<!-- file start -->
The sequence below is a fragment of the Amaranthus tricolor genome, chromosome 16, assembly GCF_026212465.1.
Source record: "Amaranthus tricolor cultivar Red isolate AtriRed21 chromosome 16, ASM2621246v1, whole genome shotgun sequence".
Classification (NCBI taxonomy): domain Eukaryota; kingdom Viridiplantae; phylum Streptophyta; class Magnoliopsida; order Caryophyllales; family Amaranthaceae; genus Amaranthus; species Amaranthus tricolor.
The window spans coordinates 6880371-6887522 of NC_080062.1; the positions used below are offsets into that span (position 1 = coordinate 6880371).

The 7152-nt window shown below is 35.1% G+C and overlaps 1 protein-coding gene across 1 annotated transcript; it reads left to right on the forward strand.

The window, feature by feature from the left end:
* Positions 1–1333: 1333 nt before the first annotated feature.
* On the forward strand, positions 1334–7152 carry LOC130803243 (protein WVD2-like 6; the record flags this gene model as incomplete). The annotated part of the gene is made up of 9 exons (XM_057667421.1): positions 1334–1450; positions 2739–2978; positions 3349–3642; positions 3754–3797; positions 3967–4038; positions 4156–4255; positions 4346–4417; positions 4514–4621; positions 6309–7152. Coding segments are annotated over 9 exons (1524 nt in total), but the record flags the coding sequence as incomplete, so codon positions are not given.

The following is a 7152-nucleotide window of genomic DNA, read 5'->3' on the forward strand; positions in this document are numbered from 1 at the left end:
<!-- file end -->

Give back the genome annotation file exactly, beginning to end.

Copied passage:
The sequence below is a fragment of the Amaranthus tricolor genome, chromosome 16, assembly GCF_026212465.1.
Source record: "Amaranthus tricolor cultivar Red isolate AtriRed21 chromosome 16, ASM2621246v1, whole genome shotgun sequence".
Classification (NCBI taxonomy): domain Eukaryota; kingdom Viridiplantae; phylum Streptophyta; class Magnoliopsida; order Caryophyllales; family Amaranthaceae; genus Amaranthus; species Amaranthus tricolor.
The window spans coordinates 6880371-6887522 of NC_080062.1; the positions used below are offsets into that span (position 1 = coordinate 6880371).

The 7152-nt window shown below is 35.1% G+C and overlaps 1 protein-coding gene across 1 annotated transcript; it reads left to right on the forward strand.

The window, feature by feature from the left end:
* Positions 1–1333: 1333 nt before the first annotated feature.
* On the forward strand, positions 1334–7152 carry LOC130803243 (protein WVD2-like 6; the record flags this gene model as incomplete). The annotated part of the gene is made up of 9 exons (XM_057667421.1): positions 1334–1450; positions 2739–2978; positions 3349–3642; positions 3754–3797; positions 3967–4038; positions 4156–4255; positions 4346–4417; positions 4514–4621; positions 6309–7152. Coding segments are annotated over 9 exons (1524 nt in total), but the record flags the coding sequence as incomplete, so codon positions are not given.

The following is a 7152-nucleotide window of genomic DNA, read 5'->3' on the forward strand; positions in this document are numbered from 1 at the left end: